I see it more and more often that people DIY their website, and I get why! With software like Wix and Showit, you can get a website up and running within a few days without breaking the bank. While I understand that this is a good option for kickstarting your business within a short amount of time, it’s easy to miss certain details & elements, which make it obvious that you’ve done it yourself, instead of going the professional route.
There are a few common mistakes I see on these DIY websites, mistakes which if fixed, could improve your conversions, lower your bounce rate and improve your Google search ranking – all of which directly affect your profit.
Below are the 8 mistakes I see the most, and actions you can take to fix them:
01. Not mobile-friendly
When you design a website, you’ll probably do it on a laptop or desktop computer, so your main focus will be on the desktop version of the site. It’ll look great and work well, but when you switch to view the website on your tablet or phone, it’ll most likely be a hot mess. The spacing will be out, the text might be the wrong size and you’ll probably have overlapping elements.
With over 50% of web traffic coming in on mobile it’s super important that your site is optimised for smaller screens. Most web builders have a built-in tablet/mobile viewer that you can use to optimise your site, but try to check it on an actual tablet or phone to make sure the text is the right size, and that you don’t have images or content cut off.
Google has bots that continuously check your website’s mobile responsivity, so having a desktop-only site can negatively affect your Google rankings’ which is why it’s so important to work on your mobile presence.
02. Inconsistent visuals/branding
When people land on your website, it should look like all the elements belong there, and that they are connected. This is the simplest way to avoid clutter and to look professional.
My suggestion would be to create a brand style guide for your website. Identify 2-3 fonts (no more than 3!) and 3-4 colours. Make sure that you use these fonts and colours consistently throughout the website. Ideally, these fonts and colours would be the same ones you use for all your digital marketing and social media platforms. If you have certain design elements, such as florals or shapes, try to use these sparingly and logically. Elements should always enhance your content, not distract from it.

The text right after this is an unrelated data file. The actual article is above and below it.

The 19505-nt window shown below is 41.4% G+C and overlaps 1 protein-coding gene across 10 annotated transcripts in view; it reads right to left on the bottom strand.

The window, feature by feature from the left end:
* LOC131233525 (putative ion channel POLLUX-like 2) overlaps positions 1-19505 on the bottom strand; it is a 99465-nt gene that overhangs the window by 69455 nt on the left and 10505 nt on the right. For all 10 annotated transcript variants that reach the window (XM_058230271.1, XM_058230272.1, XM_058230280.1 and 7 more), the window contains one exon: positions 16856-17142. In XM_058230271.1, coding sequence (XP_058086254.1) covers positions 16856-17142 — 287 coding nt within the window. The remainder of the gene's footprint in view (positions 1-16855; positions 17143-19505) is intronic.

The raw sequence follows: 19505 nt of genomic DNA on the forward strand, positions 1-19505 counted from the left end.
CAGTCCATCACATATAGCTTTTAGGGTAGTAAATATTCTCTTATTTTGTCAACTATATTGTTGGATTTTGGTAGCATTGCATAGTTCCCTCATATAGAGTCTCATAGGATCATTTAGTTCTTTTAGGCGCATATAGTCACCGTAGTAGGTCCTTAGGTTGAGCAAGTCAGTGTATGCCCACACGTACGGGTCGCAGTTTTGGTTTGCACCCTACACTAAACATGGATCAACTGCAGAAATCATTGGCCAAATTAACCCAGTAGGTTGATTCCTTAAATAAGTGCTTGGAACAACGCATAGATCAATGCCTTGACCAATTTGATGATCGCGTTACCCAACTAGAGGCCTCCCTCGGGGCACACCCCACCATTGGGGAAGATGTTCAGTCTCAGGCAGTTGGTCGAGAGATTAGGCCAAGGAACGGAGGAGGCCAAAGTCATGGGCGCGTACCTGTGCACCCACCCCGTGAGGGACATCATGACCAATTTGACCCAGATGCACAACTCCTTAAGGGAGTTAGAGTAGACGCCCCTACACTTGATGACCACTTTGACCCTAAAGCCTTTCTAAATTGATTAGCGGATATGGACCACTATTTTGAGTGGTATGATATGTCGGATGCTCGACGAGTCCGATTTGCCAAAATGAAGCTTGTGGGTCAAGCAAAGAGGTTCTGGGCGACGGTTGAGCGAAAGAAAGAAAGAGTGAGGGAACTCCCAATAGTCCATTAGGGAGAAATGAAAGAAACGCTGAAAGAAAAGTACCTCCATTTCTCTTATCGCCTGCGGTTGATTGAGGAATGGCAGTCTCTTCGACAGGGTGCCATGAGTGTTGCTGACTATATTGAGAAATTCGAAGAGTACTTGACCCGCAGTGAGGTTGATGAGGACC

Remember that your visuals have to speak to your target market. Your website is an extension of your brand and has to stay true to your target market and your message.
03. Low-quality images
There is nothing worse than going onto a website and the photos are either tiny, blurry or have nothing to do with the content. Since people are visually stimulated, you should grab their attention quickly and high-quality images are the best way to do that. With just a couple of clever, well-placed images you can tell someone exactly what your business is about and why they should make use of your services.
When you are just starting, there isn’t always money available to hire a professional photographer to take photos of you/your products. Lucky for you there are loads of royalty-free stock image databases that you can use to source images for your site. My favourites are Unsplash, Pexels and Burst by Shopify. (I do however recommend hiring a photographer as soon as you can, real photos always beat stock images.)
Remember to optimise your images for web use (in other words make them big enough so that they don’t blur on large screens, but small enough to ensure your site still loads quickly).
04. Broken links
A broken link is a link or a button that goes nowhere, or that goes to a page that does not exist. In other words – a dead end.
Be sure to test all your links before you publish your website, especially if you’ve changed page names or added new pages. Remember the following: navigation and menus, call-to-actions, download links and contact forms. The same Google bots that check your mobile responsivity also check for broken links. If your site has too many, your Google search ranking will be downgraded.
I usually have a friend check my links before I launch a website, it’s easy to miss something when you’ve been staring at the same page for days!
05. Spelling mistakes & typos